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I have recently started training for the spring/summer events. The first one I plan to run is in April and its a 10 miler. I took a bit of a break and only ran a few miles here and there. I am finding it hard for me to get my breathing under control; it almost feels like I am starting from square one. Any advice on what I can do to help? My body feels great; my breathing causes me to walk when my body still feels good to go.
I know that some practice breathing exercises while running (like inhaling every couple strides and exhaling in the following steps and so on). This was always too complicated for me to practice, but it works for some. Also, try deep breathing in cross training routines (swimming is a good one), and focus on the diaphram as opposed to your lungs. It sounds a little off, but slowly inhaling, holding your breath and then controlling the slow exhale is also supposed to help over time, even if you are resting and practicing your breathing. I would also say check out other things that could potentially influence respiratory issues like allergies, exercise-induced asthma, and the immediate environment.
Hope you are doing great very soon!
You might try some run/walk splits for awhile to help keep heart rate and breathing under control. If you weren't having any problems before you should come to your prior running level fairly quick. It sounds as if you had a pretty good base since your going to run a 10 miler. You should have plenty of time before April so dont rush it. I'm training for a 1/2 in April and there's even an extra week when the training is over just in case of bad weather ect. I guess it also depends on the definition of "a bit of a break" but you should be fine. You may be pushing too hard too fast!!! Any way to check your mile per minute time to see where your at?? If nothing else just slow down a little!!!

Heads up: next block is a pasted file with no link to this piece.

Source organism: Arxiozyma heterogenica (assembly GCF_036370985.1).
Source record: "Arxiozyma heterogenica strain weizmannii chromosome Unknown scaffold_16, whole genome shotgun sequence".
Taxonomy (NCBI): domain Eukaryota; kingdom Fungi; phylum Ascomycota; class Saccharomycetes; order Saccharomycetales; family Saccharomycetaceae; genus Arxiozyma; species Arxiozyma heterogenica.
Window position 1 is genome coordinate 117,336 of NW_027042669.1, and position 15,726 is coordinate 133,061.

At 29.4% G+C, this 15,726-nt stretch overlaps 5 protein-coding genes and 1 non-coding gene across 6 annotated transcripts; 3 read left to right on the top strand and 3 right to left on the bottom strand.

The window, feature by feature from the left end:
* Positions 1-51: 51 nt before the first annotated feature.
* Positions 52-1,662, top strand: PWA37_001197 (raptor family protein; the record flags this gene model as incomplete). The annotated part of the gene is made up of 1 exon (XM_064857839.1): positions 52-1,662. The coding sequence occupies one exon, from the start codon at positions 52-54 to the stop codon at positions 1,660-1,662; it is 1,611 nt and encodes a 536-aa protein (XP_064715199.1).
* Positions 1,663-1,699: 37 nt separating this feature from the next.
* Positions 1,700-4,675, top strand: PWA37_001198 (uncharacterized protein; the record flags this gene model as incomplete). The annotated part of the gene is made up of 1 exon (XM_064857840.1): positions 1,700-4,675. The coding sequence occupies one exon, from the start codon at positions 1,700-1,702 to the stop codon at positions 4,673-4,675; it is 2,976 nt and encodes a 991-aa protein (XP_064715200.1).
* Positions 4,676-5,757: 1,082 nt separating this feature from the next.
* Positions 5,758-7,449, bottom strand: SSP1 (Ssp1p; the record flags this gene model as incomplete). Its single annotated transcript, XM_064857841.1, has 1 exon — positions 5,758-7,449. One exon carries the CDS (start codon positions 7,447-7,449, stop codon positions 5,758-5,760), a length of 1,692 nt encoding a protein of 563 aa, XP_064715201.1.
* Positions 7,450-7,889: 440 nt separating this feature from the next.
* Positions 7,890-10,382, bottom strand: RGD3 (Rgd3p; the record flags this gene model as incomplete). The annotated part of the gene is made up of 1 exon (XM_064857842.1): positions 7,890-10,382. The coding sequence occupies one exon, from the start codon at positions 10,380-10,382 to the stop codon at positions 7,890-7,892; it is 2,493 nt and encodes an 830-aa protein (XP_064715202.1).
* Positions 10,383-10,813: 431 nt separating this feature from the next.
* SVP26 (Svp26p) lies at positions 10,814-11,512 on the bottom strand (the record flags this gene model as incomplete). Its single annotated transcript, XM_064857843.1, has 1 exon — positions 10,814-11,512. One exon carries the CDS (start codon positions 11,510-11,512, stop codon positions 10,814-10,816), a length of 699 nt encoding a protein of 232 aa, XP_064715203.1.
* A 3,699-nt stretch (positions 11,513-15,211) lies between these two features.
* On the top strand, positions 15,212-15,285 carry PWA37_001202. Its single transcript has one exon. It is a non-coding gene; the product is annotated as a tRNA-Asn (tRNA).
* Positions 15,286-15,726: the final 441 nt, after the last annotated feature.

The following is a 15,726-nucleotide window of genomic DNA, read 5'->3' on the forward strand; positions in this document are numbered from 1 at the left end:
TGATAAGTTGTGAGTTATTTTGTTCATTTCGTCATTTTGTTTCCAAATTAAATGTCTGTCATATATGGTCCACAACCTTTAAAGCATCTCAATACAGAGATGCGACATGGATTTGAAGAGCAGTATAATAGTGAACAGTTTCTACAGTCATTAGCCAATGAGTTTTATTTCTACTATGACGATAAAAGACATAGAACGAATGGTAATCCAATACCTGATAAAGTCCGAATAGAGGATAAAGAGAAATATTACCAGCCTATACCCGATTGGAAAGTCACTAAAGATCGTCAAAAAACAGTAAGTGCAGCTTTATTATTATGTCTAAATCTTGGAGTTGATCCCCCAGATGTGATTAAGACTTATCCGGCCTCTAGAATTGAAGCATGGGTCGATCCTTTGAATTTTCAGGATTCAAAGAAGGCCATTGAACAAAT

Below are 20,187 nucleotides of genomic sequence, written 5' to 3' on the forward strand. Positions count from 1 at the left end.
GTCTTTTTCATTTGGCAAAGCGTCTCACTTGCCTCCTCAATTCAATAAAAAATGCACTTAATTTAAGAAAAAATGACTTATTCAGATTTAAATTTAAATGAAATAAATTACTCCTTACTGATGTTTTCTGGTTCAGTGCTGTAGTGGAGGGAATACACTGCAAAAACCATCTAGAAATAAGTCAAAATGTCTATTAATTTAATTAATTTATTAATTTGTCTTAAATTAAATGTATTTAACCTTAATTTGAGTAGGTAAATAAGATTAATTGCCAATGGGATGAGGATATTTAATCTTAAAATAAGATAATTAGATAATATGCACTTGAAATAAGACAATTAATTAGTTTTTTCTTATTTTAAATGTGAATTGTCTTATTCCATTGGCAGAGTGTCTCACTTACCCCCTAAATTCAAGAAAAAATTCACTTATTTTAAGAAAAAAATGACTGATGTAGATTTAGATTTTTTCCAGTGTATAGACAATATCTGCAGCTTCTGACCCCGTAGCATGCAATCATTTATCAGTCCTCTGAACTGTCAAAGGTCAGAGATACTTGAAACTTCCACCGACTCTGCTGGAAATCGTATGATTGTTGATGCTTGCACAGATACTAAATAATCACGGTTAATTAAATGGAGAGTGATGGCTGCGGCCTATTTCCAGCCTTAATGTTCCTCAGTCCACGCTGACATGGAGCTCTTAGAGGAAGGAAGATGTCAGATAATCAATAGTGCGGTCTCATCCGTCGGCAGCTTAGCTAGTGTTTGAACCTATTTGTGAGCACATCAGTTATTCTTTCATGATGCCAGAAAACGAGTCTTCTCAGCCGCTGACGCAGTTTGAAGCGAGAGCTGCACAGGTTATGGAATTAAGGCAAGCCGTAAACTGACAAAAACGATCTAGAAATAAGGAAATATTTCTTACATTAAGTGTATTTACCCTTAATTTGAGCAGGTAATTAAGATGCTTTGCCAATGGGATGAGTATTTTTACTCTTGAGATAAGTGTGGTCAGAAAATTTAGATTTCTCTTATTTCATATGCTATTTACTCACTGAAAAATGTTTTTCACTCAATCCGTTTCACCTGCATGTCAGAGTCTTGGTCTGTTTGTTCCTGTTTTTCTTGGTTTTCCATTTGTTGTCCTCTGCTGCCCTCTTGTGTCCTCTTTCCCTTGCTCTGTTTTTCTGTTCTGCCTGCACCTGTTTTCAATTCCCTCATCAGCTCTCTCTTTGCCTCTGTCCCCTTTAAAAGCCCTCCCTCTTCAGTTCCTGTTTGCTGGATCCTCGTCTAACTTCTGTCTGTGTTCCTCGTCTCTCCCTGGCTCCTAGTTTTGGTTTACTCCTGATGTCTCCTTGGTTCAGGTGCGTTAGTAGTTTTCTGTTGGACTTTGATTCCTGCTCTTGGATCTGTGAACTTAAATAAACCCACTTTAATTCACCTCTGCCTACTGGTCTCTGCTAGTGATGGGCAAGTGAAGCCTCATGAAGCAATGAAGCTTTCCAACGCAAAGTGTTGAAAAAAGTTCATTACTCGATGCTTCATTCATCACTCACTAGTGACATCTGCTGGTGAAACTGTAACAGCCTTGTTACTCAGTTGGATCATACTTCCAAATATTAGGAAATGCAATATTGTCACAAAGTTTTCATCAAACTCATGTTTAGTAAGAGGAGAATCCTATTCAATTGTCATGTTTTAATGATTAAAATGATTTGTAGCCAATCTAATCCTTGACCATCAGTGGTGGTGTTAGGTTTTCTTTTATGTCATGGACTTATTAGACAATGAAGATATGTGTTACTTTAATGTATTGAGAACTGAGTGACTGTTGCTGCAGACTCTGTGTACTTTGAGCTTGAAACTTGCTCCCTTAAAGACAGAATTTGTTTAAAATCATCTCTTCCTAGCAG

4/30/11 IL Marathon 10K 57:43
5/14/11 Kirby Derby 10K 57:49 3rd place in div
7/4/11 Freedom 5K 28:59
Lost 80lbs since 6/17/10 starting wt 280lbs
Joined Second Wind Running Club 9/2011
8/27/11 13.38mi 2:32
9/17/11 13.45mi 2:27
Habitat for Humanity 5K 12/31/11 26:42 PR
4/28/12 IL Marathon 1st 1/2 2:10:38
Cycled 1600 mi summer of 2012
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April 2013 1st full marathon..
To add to what Jasko wrote: Focus on the exhale, then relax your diaphragm to allow air to flow in naturally. Then focus on exhale again. When you rid your lungs of CO2, you feel less anxiety about breathing. Breathe out, then wait a tic for CO2 to flow from the alveolae, exhale the last little bit that's accumulated, then allow the air to fill your lungs.
I visualize a balloon. As I exhale, I blow it up, then I relax my diaphragm and the balloon empties into my lungs.
Thank you all for your feedback; it was veryhelpful. I tried some techniques listed and I found to be more comfortable while running, slowing down really helped. I think I was also pushing myself to get back right where I left off.